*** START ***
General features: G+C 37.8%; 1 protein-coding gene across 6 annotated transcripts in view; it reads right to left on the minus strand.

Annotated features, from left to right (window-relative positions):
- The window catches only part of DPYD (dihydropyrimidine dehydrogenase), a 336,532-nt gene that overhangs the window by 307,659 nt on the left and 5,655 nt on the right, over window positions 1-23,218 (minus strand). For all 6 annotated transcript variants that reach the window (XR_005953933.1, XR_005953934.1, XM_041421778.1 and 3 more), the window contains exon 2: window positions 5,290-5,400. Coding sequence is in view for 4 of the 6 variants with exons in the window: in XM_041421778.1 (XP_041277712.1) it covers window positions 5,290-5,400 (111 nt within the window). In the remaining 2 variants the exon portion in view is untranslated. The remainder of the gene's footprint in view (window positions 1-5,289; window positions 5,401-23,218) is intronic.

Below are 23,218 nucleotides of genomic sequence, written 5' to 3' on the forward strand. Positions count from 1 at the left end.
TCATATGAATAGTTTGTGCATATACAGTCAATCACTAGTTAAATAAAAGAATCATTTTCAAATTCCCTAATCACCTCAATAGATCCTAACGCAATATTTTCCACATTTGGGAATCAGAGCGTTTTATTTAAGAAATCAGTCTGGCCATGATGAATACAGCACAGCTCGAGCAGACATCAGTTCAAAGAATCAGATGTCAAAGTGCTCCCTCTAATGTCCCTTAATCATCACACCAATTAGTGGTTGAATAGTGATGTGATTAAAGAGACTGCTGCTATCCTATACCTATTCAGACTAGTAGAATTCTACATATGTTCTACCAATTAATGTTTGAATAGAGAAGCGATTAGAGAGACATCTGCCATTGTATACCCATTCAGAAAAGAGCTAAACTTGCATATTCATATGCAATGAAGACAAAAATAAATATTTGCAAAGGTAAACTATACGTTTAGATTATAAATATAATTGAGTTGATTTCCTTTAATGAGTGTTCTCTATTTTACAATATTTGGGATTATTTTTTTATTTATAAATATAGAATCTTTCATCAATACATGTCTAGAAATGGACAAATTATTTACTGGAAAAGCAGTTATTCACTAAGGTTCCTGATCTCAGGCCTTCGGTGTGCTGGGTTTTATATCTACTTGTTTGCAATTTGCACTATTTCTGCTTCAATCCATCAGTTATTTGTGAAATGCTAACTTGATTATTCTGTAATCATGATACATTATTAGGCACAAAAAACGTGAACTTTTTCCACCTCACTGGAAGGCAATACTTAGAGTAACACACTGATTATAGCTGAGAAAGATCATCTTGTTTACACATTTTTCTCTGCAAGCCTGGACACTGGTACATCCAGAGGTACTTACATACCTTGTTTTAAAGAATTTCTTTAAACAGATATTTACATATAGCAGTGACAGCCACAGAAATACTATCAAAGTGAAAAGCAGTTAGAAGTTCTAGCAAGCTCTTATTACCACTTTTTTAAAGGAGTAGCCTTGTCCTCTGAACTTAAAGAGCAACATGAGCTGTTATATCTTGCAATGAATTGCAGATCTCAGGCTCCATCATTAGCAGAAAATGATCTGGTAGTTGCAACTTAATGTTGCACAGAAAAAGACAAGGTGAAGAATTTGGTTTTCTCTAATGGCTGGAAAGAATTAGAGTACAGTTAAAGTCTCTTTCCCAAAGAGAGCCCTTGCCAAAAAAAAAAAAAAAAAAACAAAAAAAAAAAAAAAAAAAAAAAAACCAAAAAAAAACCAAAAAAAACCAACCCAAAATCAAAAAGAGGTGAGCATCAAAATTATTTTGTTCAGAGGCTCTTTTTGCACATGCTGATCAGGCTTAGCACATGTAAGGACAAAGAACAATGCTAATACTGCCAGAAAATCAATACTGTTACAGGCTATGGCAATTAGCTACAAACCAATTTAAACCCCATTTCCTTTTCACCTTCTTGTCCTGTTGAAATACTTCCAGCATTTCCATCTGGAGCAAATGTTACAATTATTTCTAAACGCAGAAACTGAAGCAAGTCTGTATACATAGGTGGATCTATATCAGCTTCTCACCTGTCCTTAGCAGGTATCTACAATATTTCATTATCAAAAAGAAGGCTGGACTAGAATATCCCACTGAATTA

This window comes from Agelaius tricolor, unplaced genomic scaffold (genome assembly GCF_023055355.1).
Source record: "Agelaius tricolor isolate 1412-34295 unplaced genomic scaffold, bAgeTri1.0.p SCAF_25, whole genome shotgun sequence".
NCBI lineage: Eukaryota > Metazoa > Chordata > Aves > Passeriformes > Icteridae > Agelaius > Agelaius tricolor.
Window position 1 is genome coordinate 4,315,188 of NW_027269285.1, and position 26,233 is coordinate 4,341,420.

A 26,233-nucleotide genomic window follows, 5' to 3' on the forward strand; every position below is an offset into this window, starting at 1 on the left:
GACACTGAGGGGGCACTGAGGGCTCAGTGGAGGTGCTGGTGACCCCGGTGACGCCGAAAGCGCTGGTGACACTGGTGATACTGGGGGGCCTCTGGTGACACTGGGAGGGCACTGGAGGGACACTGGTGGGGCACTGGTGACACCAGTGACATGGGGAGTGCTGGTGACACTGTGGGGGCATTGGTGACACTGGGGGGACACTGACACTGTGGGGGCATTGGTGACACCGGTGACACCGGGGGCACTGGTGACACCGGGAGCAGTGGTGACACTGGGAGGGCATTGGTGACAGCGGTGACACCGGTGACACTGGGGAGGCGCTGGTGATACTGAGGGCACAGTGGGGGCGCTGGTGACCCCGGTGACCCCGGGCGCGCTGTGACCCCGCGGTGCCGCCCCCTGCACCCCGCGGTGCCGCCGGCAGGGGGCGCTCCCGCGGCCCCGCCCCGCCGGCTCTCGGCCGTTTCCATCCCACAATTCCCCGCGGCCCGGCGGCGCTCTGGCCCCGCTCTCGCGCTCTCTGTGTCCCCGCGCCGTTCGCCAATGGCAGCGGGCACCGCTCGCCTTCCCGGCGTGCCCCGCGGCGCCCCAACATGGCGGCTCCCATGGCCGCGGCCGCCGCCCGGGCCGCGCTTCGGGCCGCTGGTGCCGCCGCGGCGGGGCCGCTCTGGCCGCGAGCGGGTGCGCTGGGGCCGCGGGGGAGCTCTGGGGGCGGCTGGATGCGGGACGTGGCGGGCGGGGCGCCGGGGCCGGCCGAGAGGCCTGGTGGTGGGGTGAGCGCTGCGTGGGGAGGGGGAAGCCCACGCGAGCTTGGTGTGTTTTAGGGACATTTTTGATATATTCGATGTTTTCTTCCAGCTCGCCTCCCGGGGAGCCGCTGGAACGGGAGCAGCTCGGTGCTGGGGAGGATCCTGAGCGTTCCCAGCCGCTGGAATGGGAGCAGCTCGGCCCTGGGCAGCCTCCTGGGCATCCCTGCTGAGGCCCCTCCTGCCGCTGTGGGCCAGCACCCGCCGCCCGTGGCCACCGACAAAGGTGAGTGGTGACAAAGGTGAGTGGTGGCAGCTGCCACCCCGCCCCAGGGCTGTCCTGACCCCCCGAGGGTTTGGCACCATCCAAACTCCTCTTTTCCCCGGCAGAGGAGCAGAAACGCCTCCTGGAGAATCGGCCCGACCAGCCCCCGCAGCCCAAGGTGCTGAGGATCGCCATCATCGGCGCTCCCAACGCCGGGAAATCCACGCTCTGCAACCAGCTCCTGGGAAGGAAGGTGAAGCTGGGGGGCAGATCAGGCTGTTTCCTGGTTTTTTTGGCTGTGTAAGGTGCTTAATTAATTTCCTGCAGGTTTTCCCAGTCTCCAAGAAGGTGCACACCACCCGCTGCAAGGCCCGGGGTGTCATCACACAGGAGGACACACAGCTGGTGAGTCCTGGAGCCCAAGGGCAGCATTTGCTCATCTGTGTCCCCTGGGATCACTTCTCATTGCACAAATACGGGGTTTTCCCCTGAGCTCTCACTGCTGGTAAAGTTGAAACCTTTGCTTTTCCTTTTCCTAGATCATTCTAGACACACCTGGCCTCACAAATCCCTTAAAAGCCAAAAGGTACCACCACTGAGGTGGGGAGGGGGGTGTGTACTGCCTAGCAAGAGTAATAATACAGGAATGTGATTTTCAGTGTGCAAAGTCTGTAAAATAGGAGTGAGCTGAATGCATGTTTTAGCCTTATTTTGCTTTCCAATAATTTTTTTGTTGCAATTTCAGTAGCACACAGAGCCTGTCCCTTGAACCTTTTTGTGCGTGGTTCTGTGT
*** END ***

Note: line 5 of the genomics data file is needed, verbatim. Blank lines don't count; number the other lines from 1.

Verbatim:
TCATATGAATAGTTTGTGCATATACAGTCAATCACTAGTTAAATAAAAGAATCATTTTCAAATTCCCTAATCACCTCAATAGATCCTAACGCAATATTTTCCACATTTGGGAATCAGAGCGTTTTATTTAAGAAATCAGTCTGGCCATGATGAATACAGCACAGCTCGAGCAGACATCAGTTCAAAGAATCAGATGTCAAAGTGCTCCCTCTAATGTCCCTTAATCATCACACCAATTAGTGGTTGAATAGTGATGTGATTAAAGAGACTGCTGCTATCCTATACCTATTCAGACTAGTAGAATTCTACATATGTTCTACCAATTAATGTTTGAATAGAGAAGCGATTAGAGAGACATCTGCCATTGTATACCCATTCAGAAAAGAGCTAAACTTGCATATTCATATGCAATGAAGACAAAAATAAATATTTGCAAAGGTAAACTATACGTTTAGATTATAAATATAATTGAGTTGATTTCCTTTAATGAGTGTTCTCTATTTTACAATATTTGGGATTATTTTTTTATTTATAAATATAGAATCTTTCATCAATACATGTCTAGAAATGGACAAATTATTTACTGGAAAAGCAGTTATTCACTAAGGTTCCTGATCTCAGGCCTTCGGTGTGCTGGGTTTTATATCTACTTGTTTGCAATTTGCACTATTTCTGCTTCAATCCATCAGTTATTTGTGAAATGCTAACTTGATTATTCTGTAATCATGATACATTATTAGGCACAAAAAACGTGAACTTTTTCCACCTCACTGGAAGGCAATACTTAGAGTAACACACTGATTATAGCTGAGAAAGATCATCTTGTTTACACATTTTTCTCTGCAAGCCTGGACACTGGTACATCCAGAGGTACTTACATACCTTGTTTTAAAGAATTTCTTTAAACAGATATTTACATATAGCAGTGACAGCCACAGAAATACTATCAAAGTGAAAAGCAGTTAGAAGTTCTAGCAAGCTCTTATTACCACTTTTTTAAAGGAGTAGCCTTGTCCTCTGAACTTAAAGAGCAACATGAGCTGTTATATCTTGCAATGAATTGCAGATCTCAGGCTCCATCATTAGCAGAAAATGATCTGGTAGTTGCAACTTAATGTTGCACAGAAAAAGACAAGGTGAAGAATTTGGTTTTCTCTAATGGCTGGAAAGAATTAGAGTACAGTTAAAGTCTCTTTCCCAAAGAGAGCCCTTGCCAAAAAAAAAAAAAAAAAAACAAAAAAAAAAAAAAAAAAAAAAAAACCAAAAAAAAACCAAAAAAAACCAACCCAAAATCAAAAAGAGGTGAGCATCAAAATTATTTTGTTCAGAGGCTCTTTTTGCACATGCTGATCAGGCTTAGCACATGTAAGGACAAAGAACAATGCTAATACTGCCAGAAAATCAATACTGTTACAGGCTATGGCAATTAGCTACAAACCAATTTAAACCCCATTTCCTTTTCACCTTCTTGTCCTGTTGAAATACTTCCAGCATTTCCATCTGGAGCAAATGTTACAATTATTTCTAAACGCAGAAACTGAAGCAAGTCTGTATACATAGGTGGATCTATATCAGCTTCTCACCTGTCCTTAGCAGGTATCTACAATATTTCATTATCAAAAAGAAGGCTGGACTAGAATATCCCACTGAATTA